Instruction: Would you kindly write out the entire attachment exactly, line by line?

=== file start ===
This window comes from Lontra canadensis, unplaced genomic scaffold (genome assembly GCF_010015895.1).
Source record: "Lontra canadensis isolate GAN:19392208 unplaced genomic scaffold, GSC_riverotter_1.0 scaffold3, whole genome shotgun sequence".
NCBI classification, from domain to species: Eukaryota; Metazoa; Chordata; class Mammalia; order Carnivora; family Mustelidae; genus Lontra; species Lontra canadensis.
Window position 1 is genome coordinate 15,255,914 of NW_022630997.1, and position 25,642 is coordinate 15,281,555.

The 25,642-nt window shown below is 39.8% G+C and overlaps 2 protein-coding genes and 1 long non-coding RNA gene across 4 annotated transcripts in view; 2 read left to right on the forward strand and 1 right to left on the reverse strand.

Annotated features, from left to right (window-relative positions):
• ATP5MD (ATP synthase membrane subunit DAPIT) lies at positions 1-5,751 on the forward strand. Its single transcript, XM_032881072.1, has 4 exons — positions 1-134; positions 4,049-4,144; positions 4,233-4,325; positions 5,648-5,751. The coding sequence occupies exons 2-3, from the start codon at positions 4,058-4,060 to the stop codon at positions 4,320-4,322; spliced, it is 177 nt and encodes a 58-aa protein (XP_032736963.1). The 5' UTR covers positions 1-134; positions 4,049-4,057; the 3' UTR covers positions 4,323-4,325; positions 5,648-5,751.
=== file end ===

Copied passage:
This window comes from Lontra canadensis, unplaced genomic scaffold (genome assembly GCF_010015895.1).
Source record: "Lontra canadensis isolate GAN:19392208 unplaced genomic scaffold, GSC_riverotter_1.0 scaffold3, whole genome shotgun sequence".
NCBI classification, from domain to species: Eukaryota; Metazoa; Chordata; class Mammalia; order Carnivora; family Mustelidae; genus Lontra; species Lontra canadensis.
Window position 1 is genome coordinate 15,255,914 of NW_022630997.1, and position 25,642 is coordinate 15,281,555.

The 25,642-nt window shown below is 39.8% G+C and overlaps 2 protein-coding genes and 1 long non-coding RNA gene across 4 annotated transcripts in view; 2 read left to right on the forward strand and 1 right to left on the reverse strand.

Annotated features, from left to right (window-relative positions):
• ATP5MD (ATP synthase membrane subunit DAPIT) lies at positions 1-5,751 on the forward strand. Its single transcript, XM_032881072.1, has 4 exons — positions 1-134; positions 4,049-4,144; positions 4,233-4,325; positions 5,648-5,751. The coding sequence occupies exons 2-3, from the start codon at positions 4,058-4,060 to the stop codon at positions 4,320-4,322; spliced, it is 177 nt and encodes a 58-aa protein (XP_032736963.1). The 5' UTR covers positions 1-134; positions 4,049-4,057; the 3' UTR covers positions 4,323-4,325; positions 5,648-5,751.